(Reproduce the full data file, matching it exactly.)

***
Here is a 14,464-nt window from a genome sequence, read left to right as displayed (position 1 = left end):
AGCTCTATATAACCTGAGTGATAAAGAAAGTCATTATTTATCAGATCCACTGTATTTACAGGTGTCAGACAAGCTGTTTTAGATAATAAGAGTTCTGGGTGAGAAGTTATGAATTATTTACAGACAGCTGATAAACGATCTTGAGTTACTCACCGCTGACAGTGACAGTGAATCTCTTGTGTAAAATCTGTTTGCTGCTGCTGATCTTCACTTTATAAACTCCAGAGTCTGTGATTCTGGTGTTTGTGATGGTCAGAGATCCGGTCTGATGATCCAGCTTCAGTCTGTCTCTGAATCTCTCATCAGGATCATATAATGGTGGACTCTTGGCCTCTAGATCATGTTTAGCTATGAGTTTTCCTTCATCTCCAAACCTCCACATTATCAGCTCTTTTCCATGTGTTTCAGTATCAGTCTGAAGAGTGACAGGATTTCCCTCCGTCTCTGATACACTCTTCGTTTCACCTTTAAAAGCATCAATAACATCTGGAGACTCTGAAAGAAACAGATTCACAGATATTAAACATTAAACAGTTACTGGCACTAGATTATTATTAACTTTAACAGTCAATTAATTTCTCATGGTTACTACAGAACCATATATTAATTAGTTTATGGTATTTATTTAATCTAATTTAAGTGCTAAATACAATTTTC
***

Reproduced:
Here is a 14,464-nt window from a genome sequence, read left to right as displayed (position 1 = left end):
AGCTCTATATAACCTGAGTGATAAAGAAAGTCATTATTTATCAGATCCACTGTATTTACAGGTGTCAGACAAGCTGTTTTAGATAATAAGAGTTCTGGGTGAGAAGTTATGAATTATTTACAGACAGCTGATAAACGATCTTGAGTTACTCACCGCTGACAGTGACAGTGAATCTCTTGTGTAAAATCTGTTTGCTGCTGCTGATCTTCACTTTATAAACTCCAGAGTCTGTGATTCTGGTGTTTGTGATGGTCAGAGATCCGGTCTGATGATCCAGCTTCAGTCTGTCTCTGAATCTCTCATCAGGATCATATAATGGTGGACTCTTGGCCTCTAGATCATGTTTAGCTATGAGTTTTCCTTCATCTCCAAACCTCCACATTATCAGCTCTTTTCCATGTGTTTCAGTATCAGTCTGAAGAGTGACAGGATTTCCCTCCGTCTCTGATACACTCTTCGTTTCACCTTTAAAAGCATCAATAACATCTGGAGACTCTGAAAGAAACAGATTCACAGATATTAAACATTAAACAGTTACTGGCACTAGATTATTATTAACTTTAACAGTCAATTAATTTCTCATGGTTACTACAGAACCATATATTAATTAGTTTATGGTATTTATTTAATCTAATTTAAGTGCTAAATACAATTTTC